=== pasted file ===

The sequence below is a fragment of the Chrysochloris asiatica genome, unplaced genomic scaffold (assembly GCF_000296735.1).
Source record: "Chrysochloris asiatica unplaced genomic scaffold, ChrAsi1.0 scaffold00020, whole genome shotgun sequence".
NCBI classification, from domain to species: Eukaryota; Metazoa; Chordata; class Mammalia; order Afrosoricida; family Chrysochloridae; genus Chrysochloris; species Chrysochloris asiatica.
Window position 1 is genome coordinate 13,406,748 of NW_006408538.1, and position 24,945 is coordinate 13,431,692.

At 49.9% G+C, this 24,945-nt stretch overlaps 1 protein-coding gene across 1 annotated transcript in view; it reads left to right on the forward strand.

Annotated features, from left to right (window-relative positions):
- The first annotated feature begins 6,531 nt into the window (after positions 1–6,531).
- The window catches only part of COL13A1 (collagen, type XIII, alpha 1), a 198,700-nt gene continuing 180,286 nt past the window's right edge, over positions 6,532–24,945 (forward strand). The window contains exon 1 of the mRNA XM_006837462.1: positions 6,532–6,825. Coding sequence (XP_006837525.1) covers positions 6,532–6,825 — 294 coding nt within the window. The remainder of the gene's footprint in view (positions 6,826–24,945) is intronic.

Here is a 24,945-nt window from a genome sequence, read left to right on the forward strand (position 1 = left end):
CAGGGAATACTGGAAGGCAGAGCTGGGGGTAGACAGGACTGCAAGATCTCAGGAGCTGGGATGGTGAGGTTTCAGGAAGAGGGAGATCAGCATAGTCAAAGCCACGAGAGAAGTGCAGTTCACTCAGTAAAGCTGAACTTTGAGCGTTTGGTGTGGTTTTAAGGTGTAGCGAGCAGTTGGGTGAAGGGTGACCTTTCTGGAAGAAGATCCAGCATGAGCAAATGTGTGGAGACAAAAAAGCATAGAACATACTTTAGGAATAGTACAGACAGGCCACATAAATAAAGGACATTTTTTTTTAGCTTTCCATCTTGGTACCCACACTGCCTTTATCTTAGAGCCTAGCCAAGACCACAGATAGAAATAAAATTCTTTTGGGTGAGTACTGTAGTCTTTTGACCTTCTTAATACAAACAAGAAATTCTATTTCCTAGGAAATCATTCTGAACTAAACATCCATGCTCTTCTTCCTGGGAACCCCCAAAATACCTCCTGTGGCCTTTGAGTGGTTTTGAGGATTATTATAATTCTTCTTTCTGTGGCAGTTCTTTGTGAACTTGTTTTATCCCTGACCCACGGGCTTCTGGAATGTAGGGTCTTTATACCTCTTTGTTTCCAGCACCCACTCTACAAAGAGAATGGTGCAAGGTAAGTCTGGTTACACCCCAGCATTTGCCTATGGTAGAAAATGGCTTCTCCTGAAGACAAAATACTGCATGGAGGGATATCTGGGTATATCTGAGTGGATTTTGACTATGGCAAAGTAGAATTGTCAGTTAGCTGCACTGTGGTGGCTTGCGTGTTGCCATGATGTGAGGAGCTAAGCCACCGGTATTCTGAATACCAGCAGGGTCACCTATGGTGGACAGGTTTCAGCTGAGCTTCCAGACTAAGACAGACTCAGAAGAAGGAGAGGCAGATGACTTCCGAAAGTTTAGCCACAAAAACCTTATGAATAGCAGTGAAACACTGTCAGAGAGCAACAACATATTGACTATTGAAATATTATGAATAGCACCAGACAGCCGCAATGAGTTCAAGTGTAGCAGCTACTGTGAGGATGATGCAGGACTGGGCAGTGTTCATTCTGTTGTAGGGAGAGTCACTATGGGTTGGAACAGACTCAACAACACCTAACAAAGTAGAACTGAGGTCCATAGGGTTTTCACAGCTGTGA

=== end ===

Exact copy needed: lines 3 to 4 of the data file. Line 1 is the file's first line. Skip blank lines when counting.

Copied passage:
NCBI classification, from domain to species: Eukaryota; Metazoa; Chordata; class Mammalia; order Afrosoricida; family Chrysochloridae; genus Chrysochloris; species Chrysochloris asiatica.
Window position 1 is genome coordinate 13,406,748 of NW_006408538.1, and position 24,945 is coordinate 13,431,692.